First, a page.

2024 Blizzard Sheeva 9
(Photo: Courtesy Blizzard)
2024 Winter Gear Guide

Review: 2024 Blizzard Sheeva 9

If you like the Black Pearl but like a little more energy from your skis, try these sticks on for size

2024 Blizzard Sheeva 9
Courtesy Blizzard

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This article was first published by SkiMag.com.

At a Glance

  • Brand: Blizzard
  • Model: Sheeva 9
  • Overall Ranking: #1
  • Overall Score: 8.37/10
  • Strengths: Versatility, Quickness
  • Weaknesses: Flotation, Stability at Speed
  • Gender: Women’s
  • Level: Advanced, Expert


  • Tip/Waist/Tail (mm): 129-96-118.5
  • Lengths (cm): 150, 156, 162, 168, 174
  • Radius (m): 14 (162 cm)
  • Waist Width (mm): 96
  • Weight (per ski in grams): 1,765 (162)

Test Scores

  • Stability at Speed: 7.56/10
  • Quickness/Maneuverability: 9/10
  • Playfulness: 8.67/10
  • Forgiveness: 7.56/10
  • Hard Snow Performance: 9/10
  • Crud Performance: 8.67/10
  • Versatility: 8.78/10
  • Responsiveness: 9/10
  • Carving: 7.56/10

Buy Now $750

Last year, the Sheeva 9 won best in test for the Women’s All-Mountain category. This year, it repeats the feat, but boasts a complete redesign that hones its strengths and eliminates its weaknesses. “Favorite ski of the day” was the testers’ refrain.

Forgive us for being anticlimactic, but we’re not in the least bit surprised. The brand has spent three of the six years the Sheevas have been in production obsessed with engineering the perfect refinements, as that line—the sexy all-mountain freeride and powder category—has quickly become Blizzard’s flagship, eclipsing in importance even the Black Pearl 88, which was the industry’s best-selling ski across all categories and genders for nearly a decade. And, judging by our testers’ gushing comments, all that legwork paid off.

To improve the Sheeva 9, Blizzard may have taken a few of the best attributes of the trench-ready, fall-line-loving, but sometimes punishing Black Pearl 97 and infused them—along with some new tech—into this freeride-y, forgiving model. The result is a versatile all-rounder that’s smoother and easier, but also so grippy on edge that it impressed even the East Coasters: “Amazing all over the mountain. Easily best in test for the category,” said Avery Pesce, a Sugarbush and Jay Peak, Vermont, skier. “I would grab it each and every day here in New England, regardless of the conditions or terrain.”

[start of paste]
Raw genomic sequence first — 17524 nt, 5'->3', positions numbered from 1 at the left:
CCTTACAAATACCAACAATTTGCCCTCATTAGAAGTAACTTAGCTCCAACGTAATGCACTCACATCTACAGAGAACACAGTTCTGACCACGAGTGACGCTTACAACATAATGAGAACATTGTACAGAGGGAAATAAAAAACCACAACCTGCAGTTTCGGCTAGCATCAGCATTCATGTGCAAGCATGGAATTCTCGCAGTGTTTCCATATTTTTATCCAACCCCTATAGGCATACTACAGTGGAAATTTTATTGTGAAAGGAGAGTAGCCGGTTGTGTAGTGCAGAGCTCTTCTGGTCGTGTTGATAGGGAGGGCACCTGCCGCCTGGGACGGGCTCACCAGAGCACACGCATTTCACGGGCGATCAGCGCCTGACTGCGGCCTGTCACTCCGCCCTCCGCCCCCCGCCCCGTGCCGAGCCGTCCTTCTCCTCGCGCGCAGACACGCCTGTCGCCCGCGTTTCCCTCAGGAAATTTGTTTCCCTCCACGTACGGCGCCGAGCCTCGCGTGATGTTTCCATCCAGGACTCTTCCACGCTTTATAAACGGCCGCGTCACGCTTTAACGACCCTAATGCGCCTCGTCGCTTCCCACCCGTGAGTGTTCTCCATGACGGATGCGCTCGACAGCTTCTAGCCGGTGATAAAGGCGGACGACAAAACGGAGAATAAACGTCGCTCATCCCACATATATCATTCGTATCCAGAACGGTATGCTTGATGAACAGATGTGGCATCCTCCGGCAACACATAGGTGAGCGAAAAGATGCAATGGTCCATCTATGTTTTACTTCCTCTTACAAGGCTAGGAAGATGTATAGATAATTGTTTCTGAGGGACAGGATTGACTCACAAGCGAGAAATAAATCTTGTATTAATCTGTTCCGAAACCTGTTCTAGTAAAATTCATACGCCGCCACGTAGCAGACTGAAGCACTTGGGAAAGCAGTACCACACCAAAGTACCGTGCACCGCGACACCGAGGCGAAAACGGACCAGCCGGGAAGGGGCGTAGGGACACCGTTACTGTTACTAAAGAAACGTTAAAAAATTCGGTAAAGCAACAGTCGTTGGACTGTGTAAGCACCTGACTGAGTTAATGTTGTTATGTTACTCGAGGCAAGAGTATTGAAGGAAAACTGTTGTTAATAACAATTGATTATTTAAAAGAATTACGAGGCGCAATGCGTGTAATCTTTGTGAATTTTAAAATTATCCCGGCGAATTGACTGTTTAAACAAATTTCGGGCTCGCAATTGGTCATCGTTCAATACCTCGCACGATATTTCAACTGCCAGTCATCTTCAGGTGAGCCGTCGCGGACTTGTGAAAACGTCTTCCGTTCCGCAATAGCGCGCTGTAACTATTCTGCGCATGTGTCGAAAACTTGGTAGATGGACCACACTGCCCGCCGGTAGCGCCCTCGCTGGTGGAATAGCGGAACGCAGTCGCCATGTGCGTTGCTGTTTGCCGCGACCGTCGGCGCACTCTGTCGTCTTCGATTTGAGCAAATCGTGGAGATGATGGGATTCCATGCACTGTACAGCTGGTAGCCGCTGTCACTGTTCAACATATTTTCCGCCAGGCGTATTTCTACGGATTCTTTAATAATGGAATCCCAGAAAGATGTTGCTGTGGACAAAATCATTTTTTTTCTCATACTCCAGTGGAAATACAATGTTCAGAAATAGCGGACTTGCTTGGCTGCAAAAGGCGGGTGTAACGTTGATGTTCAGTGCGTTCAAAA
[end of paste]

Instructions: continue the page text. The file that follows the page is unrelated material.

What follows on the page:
2024 Blizzard all-mountain skis
Our testers got the chance to evaluate the entire redesigned Blizzard Sheeva line at the 2024 gear test. The Sheeva 9 stood out the most.

The first major changes in the Sheeva 9 are that it’s significantly wider, bumping up from a 92-millimeter waist to a 96, and that its snow-contact point (where the rocker starts) is extended on both the tip and tail. The new width and profile are key to making it more of an all-mountain, all-condition tool: The wider platform floats better in powder, and the longer effective edge grips and carves better on groomers. Blizzard also increased the height of the rocker so as not to compromise the ski’s surfability, and gave it a slightly tighter turn radius, but, because of the longer edge, the new radius isn’t all that noticeable.

Related: Can wide all-mountain skis hack it back East?

This year’s Sheeva line also (finally) boasts the brand’s Freeride Trueblend Woodcore, which consists of three different densities of wood and is similar to the construction of the extremely successful women’s Black Pearl and the men’s Bonafide and Brahma lines. Blizzard inlays the harder wood in strips underfoot and on the edges, where a stiffer flex is desirable, and the softer wood in the tips and tails for forgiveness and ease of turn initiation. This also corrects an age-old problem with flex patterns changing according to the length of the ski; they can now make every size feel more or less the same in terms of stiffness and rebound.

Another important update is that the Sheeva 9 gets a fiberglass plate underfoot instead of the previous metal one, which allows it to bend and flex without any hinge points. This might be partly responsible for the tester feedback that this ski can go from tight slalom corkscrew to long, fast downhill turns just by thinking about it. It’s quick and playful, and testers also noted that it’s the most versatile for both terrain and ability levels.

“When I got off this ski, I felt like an inspiring friend had just coaxed me into stepping out of my comfort zone, and I could not thank her enough for how jazzed and invigorated I felt,” said Erika Northrop, a 5-foot-9 Taos Ski Valley, New Mexico, local. With a nice rebound energy, the Sheeva 9 gives you back what you put into it.

See how the Blizzard Sheeva 9 compares to our other favorite all-mountain skis of the year.

Lead Photo: Courtesy Blizzard

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